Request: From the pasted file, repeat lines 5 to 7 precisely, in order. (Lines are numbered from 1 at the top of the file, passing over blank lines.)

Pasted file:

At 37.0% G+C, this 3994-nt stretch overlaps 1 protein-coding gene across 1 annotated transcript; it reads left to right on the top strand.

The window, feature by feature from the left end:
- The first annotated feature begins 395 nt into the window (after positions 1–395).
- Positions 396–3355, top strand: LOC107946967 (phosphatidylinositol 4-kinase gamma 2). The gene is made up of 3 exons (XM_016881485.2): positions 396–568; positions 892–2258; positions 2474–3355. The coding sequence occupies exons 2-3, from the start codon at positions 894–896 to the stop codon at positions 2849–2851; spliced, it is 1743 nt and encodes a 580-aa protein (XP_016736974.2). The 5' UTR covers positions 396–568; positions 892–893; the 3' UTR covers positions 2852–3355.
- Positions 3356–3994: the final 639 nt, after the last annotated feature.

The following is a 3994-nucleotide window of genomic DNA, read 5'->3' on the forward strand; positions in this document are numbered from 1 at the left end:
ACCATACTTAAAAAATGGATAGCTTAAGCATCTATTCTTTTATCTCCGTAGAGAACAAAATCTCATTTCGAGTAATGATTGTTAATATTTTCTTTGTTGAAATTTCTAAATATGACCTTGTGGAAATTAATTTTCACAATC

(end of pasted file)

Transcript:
- Positions 3356–3994: the final 639 nt, after the last annotated feature.

The following is a 3994-nucleotide window of genomic DNA, read 5'->3' on the forward strand; positions in this document are numbered from 1 at the left end:
ACCATACTTAAAAAATGGATAGCTTAAGCATCTATTCTTTTATCTCCGTAGAGAACAAAATCTCATTTCGAGTAATGATTGTTAATATTTTCTTTGTTGAAATTTCTAAATATGACCTTGTGGAAATTAATTTTCACAATC